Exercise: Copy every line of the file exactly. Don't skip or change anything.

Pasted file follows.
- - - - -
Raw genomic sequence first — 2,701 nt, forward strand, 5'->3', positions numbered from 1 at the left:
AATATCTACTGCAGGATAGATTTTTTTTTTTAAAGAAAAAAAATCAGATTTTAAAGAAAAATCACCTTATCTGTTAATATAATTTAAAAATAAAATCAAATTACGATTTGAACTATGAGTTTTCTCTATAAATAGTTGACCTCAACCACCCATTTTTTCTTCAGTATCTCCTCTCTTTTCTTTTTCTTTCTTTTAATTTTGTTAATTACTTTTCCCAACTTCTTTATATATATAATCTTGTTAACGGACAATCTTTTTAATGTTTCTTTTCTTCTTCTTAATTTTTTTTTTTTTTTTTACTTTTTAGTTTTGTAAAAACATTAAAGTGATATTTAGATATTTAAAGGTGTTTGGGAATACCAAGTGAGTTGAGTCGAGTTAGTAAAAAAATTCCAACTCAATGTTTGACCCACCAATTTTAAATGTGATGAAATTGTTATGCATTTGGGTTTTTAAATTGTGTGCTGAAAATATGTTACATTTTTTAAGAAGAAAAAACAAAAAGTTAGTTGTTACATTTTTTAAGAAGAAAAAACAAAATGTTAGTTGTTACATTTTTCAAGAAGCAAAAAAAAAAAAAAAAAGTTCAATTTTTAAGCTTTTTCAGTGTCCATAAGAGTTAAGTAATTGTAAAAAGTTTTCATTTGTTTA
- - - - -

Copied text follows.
Raw genomic sequence first — 2,701 nt, forward strand, 5'->3', positions numbered from 1 at the left:
AATATCTACTGCAGGATAGATTTTTTTTTTTAAAGAAAAAAAATCAGATTTTAAAGAAAAATCACCTTATCTGTTAATATAATTTAAAAATAAAATCAAATTACGATTTGAACTATGAGTTTTCTCTATAAATAGTTGACCTCAACCACCCATTTTTTCTTCAGTATCTCCTCTCTTTTCTTTTTCTTTCTTTTAATTTTGTTAATTACTTTTCCCAACTTCTTTATATATATAATCTTGTTAACGGACAATCTTTTTAATGTTTCTTTTCTTCTTCTTAATTTTTTTTTTTTTTTTTACTTTTTAGTTTTGTAAAAACATTAAAGTGATATTTAGATATTTAAAGGTGTTTGGGAATACCAAGTGAGTTGAGTCGAGTTAGTAAAAAAATTCCAACTCAATGTTTGACCCACCAATTTTAAATGTGATGAAATTGTTATGCATTTGGGTTTTTAAATTGTGTGCTGAAAATATGTTACATTTTTTAAGAAGAAAAAACAAAAAGTTAGTTGTTACATTTTTTAAGAAGAAAAAACAAAATGTTAGTTGTTACATTTTTCAAGAAGCAAAAAAAAAAAAAAAAAGTTCAATTTTTAAGCTTTTTCAGTGTCCATAAGAGTTAAGTAATTGTAAAAAGTTTTCATTTGTTTA